According to the contract, Delimustafić gave him 5.3 million KM in cash for construction and instead of the remaining 2.7 million KM Radeljaš was given ownership of Ingra, a construction company. Delimustafić also pledged to pay him an additional 6.6 million KM, without specifying whether in money or some type of property.
Ingra officials say that the price matched the value of 22,000 square meters of land in Nedžarići, which the firm bought from a Sarajevo family Moravac in mid-2007. It was paid 1.5 million KM at the time, but Delimustafić reassessed the land’s value up nearly four and a half times when he concluded the deal with Radeljaš two years later.
Radeljaš was supposed to pay back nearly 4 million KM by mid- 2012, but he did not.
In July 2009, the court approved Radeljaš’s takeover of Ingra, and 13 days later he gave away the 22,000 square meters of land to Rasim Smajić, his Bosnian Party (BOSS) pal. According to the contract, Smajić accepted the gift “with gratitude.”
Unlike Delimustafić, who has increased the land’s value compared to the price paid for it, Radeljaš has devalued it 15 times – the gift contract put the value at just 100,000 KM.
Four months later, Radeljaš returned the firm without the land to Delimustafić, andIngra sued Smajić in 2013 demanding that the contract be declared void. Smajić, a legislator with the Sarajevo Canton Assembly, did not want to talk to CIN reporters about the gift because the case was ongoing.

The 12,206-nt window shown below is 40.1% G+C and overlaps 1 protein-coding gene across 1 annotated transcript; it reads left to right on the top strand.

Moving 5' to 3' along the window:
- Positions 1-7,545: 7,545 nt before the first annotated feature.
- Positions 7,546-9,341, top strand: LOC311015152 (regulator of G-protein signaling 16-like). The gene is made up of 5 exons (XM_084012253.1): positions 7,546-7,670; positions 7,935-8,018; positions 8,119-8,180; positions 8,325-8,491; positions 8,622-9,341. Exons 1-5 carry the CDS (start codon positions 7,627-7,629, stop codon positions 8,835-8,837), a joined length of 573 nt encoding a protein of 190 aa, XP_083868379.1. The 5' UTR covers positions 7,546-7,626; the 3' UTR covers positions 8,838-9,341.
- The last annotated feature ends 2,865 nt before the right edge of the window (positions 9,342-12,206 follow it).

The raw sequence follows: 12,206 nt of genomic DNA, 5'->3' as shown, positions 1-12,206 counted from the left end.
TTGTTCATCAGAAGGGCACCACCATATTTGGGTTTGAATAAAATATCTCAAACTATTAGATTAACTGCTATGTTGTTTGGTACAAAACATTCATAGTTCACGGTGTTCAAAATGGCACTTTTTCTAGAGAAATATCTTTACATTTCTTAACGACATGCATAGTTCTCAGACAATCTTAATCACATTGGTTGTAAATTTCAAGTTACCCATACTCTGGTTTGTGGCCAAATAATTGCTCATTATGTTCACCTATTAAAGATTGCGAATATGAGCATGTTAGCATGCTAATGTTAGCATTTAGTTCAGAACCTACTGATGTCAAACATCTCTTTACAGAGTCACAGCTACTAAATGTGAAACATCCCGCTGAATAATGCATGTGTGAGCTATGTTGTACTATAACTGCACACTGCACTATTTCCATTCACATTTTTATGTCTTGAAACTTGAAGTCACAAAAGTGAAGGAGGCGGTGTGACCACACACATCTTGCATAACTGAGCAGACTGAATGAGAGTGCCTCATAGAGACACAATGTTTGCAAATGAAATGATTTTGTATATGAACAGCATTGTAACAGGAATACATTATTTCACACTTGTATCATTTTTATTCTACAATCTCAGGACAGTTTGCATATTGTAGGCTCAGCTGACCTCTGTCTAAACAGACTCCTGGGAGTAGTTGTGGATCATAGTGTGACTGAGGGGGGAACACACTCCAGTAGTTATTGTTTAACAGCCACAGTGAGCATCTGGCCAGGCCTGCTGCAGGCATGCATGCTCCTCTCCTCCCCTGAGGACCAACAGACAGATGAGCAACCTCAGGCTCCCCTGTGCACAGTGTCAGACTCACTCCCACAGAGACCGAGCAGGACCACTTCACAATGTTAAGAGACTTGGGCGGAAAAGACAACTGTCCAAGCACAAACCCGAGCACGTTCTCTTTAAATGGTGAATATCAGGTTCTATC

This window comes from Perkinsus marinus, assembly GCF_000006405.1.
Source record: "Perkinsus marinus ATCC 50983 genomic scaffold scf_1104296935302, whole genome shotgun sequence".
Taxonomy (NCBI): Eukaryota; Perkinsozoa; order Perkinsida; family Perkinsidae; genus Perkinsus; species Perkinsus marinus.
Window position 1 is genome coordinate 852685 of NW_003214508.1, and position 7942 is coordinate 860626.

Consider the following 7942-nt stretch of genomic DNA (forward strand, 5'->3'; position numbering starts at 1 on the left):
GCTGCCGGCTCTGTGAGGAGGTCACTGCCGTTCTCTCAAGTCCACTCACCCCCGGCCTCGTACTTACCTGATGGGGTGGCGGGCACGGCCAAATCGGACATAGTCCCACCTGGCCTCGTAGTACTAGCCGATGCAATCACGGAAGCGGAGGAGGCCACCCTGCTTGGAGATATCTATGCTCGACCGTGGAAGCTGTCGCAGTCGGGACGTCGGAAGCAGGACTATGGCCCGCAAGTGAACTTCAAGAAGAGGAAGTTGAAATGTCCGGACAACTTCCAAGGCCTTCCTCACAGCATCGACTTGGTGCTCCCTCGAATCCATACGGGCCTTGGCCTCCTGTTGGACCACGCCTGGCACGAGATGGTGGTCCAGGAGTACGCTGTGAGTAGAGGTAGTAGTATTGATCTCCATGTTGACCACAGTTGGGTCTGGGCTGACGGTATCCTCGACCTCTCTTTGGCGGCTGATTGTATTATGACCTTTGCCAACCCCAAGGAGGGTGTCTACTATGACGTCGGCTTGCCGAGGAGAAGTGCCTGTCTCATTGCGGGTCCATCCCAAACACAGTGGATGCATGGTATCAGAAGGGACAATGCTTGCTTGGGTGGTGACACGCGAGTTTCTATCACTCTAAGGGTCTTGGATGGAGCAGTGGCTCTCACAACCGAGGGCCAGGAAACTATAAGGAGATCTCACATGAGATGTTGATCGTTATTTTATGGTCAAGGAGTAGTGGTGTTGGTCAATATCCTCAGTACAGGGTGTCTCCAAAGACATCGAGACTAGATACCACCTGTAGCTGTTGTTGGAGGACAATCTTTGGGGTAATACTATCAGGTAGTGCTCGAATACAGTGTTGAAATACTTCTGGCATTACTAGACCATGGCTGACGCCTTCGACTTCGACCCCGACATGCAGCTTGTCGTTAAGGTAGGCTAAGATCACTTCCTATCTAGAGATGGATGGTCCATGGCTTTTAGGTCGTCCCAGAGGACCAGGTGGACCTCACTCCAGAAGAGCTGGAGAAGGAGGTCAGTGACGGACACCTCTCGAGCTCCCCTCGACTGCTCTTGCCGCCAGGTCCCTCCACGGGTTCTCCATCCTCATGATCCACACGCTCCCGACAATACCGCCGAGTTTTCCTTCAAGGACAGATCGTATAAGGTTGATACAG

The same year, Delimustafić sued Radeljaš in the Municipal Court in Sarajevo for breach of the construction contract demanding that Radeljaš pay him back 5.3 million KM. In order to secure a potential compensation, the Court levied a restraining order prohibiting Radeljaš from selling, renting or transferring ownership of his real properties: a house in Nedžarići, a summer house in Blažuj and land in Foča.
Delimustafić is not in BiH. Trough his lawyers he said that he could not speak about an ongoing case.
Radeljaš has not returned CIN calls for months. In a court deposition, Radeljaš is quoted saying that Delimustafić owed him money.
“This is what he claims,” says Delimustafić’s lawyer Vlado Adamović. “When I was at that hearing, the most interesting thing of all was that he said that he was going to put this on the Parliament’s agenda. I told him that he could not use the Parliamentary benches to pressure court and he shut up.”
Radeljaš continued defrauding people with false promises even when he became a politician. In April 2013, he borrowed 200,000 KM from Sarajevo entrepreneur Meho Mušić. At the time, he was a legislator with the Sarajevo Canton Assembly, a legislator with the FBiH Parliament and the president of the Board of Directors of the Sarajevo Canton Health Insurance Bureau.